Peruvian Defense Minister Jorge Chávez on Thursday accused foreigners of trying to stir up separatist sentiment in the country’s south as tensions remain high following the ouster of former President Pedro Castillo last month.
“They entered not only with the intention of inciting violence, but also to integrate this separatist idea of part of our region into the country,” Chavez said at a press conference.
Chávez did not specify the nationality of those who entered the country, but said in an interview with local television on Wednesday that he had reported the presence of five Bolivians at a protest in the border region of Puno.
He said the government was working on legal action against those who allegedly crossed the border in secret.
In Puno and other parts of the south where the left has historically voted, some protest leaders are talking about secession from Lima and northern Peru.
Protests in Peru began in early December after Castillo was removed from office and later detained following an illegal attempt to dissolve Congress.
Crowds took to the streets demanding the resignation of the new president, Dina Boluarte, the closure of the Congress, changes to the constitution, and the release of Castillo. Protests resumed on Wednesday after a lull over the Christmas and New Year period.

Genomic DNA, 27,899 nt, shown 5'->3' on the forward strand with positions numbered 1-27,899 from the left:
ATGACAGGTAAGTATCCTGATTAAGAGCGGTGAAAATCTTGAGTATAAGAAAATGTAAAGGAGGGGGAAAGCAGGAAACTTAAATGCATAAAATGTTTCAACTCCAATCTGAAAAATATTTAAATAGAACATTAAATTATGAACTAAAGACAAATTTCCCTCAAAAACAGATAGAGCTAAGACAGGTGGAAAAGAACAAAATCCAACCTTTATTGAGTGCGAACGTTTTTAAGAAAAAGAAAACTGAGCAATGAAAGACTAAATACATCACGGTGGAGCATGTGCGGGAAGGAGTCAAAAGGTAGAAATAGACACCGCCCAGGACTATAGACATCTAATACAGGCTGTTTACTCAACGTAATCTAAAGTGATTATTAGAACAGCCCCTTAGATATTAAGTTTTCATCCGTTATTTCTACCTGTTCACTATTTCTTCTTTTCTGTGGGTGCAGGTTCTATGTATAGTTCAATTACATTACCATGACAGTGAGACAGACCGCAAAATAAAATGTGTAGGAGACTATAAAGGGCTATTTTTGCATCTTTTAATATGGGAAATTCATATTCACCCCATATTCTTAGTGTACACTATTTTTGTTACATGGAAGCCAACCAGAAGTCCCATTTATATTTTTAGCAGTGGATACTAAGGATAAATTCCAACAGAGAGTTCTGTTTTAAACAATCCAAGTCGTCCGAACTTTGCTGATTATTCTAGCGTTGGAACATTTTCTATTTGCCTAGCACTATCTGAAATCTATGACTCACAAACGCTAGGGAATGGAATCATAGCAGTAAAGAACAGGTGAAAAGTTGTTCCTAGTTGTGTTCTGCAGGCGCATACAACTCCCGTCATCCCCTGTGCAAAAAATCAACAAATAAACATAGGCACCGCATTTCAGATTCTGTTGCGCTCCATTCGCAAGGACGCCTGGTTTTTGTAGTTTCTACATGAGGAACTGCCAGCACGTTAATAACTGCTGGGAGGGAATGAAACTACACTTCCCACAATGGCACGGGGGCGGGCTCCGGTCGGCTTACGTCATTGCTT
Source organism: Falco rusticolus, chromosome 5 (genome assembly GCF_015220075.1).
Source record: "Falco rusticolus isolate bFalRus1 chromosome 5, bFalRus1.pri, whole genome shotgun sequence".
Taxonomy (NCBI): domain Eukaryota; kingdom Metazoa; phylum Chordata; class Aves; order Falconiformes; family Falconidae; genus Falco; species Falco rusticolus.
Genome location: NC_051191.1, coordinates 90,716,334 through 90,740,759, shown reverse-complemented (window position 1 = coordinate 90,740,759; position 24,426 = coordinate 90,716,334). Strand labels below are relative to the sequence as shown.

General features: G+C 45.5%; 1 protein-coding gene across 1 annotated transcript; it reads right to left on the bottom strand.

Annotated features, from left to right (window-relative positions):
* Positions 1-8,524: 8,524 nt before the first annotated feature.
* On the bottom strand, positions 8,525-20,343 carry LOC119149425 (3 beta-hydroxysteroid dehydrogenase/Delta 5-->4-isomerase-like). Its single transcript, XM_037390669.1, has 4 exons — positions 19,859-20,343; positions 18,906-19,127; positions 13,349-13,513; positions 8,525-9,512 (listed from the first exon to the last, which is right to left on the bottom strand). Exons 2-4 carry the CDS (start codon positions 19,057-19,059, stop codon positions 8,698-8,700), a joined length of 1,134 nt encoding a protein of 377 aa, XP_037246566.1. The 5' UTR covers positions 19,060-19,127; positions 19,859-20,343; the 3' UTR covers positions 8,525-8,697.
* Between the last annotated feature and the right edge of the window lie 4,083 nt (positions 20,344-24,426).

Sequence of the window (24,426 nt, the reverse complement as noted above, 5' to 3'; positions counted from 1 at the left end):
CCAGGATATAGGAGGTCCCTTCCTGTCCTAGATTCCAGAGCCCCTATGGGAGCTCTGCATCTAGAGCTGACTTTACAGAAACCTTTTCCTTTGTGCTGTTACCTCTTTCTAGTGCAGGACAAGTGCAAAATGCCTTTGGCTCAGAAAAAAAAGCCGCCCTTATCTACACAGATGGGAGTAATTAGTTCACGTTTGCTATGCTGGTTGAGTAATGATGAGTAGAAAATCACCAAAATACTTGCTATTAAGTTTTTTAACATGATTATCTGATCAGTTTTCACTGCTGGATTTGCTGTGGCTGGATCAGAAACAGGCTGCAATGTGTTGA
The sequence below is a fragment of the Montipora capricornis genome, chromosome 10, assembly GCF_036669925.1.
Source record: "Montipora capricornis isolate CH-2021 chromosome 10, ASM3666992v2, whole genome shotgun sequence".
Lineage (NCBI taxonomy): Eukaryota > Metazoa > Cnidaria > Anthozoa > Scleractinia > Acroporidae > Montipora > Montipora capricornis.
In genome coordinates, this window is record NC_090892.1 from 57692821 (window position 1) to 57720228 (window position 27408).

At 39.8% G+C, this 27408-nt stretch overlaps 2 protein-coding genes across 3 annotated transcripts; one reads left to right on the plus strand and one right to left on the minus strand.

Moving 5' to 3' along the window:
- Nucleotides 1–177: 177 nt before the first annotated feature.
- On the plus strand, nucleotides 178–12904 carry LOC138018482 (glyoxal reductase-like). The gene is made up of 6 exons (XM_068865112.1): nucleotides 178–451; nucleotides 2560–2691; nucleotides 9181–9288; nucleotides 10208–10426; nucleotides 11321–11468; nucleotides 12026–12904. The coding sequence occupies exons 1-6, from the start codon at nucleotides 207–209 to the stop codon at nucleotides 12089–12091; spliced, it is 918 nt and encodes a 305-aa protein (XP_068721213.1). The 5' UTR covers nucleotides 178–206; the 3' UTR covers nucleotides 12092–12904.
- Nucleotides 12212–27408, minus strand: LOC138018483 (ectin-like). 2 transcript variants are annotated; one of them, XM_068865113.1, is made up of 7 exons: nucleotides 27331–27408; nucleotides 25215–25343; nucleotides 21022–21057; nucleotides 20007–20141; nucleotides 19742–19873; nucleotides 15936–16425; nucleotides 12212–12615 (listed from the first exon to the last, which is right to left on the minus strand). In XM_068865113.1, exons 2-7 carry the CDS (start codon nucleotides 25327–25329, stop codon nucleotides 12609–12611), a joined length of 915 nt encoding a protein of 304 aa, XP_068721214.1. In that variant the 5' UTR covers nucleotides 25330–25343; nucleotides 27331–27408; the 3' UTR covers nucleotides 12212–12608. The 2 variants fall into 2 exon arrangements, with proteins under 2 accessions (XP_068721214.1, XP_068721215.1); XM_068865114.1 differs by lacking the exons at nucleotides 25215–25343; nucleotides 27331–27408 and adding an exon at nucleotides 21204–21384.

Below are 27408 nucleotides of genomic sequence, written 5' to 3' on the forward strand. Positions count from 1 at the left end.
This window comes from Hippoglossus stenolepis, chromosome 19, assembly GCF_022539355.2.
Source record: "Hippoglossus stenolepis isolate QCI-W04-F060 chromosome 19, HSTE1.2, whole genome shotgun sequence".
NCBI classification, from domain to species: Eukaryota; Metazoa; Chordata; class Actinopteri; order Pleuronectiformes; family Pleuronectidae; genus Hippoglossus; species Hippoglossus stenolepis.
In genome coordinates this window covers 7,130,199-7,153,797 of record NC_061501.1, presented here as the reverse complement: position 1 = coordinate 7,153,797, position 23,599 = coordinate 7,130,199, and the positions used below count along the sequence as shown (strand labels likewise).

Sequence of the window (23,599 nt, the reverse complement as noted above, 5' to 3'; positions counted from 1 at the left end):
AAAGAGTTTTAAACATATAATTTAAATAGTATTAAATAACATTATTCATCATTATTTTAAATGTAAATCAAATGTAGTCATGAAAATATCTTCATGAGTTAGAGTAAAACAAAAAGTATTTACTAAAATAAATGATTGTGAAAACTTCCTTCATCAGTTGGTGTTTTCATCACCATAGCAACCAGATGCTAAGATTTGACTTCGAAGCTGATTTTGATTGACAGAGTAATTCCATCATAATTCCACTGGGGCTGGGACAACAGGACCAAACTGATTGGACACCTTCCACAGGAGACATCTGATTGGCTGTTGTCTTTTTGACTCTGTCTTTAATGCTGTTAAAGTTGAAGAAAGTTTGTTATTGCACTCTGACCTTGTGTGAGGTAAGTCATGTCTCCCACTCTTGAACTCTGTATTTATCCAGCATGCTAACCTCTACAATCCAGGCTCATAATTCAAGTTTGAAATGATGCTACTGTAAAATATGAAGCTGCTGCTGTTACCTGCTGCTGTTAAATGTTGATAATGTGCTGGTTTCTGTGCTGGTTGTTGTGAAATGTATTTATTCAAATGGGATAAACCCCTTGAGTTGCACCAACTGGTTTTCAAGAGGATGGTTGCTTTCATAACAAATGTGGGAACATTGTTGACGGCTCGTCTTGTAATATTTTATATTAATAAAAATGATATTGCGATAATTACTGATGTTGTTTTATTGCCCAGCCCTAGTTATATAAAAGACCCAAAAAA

Boluarte told local media on Wednesday that she is working with immigration authorities to decide whether former Bolivian President Evo Morales, a vocal critic of Peru’s new government and a Castillo supporter, should be allowed into the country.
Morales, who visited Peru several times during Castillo’s rule, again lashed out on Thursday at Boluarte and the violence during the protests, which have left 22 people dead in clashes and another six in crashes involving road closures.
“Please stop the massacres, illegal detentions, harassment and terrorism charges against our indigenous brothers and sisters,” Morales tweeted, calling for “profound transformation.”
Peruvian Prime Minister Alberto Otarola said Thursday that Peru rejects any attempt at foreign “intervention” and that officials are closely monitoring the border area.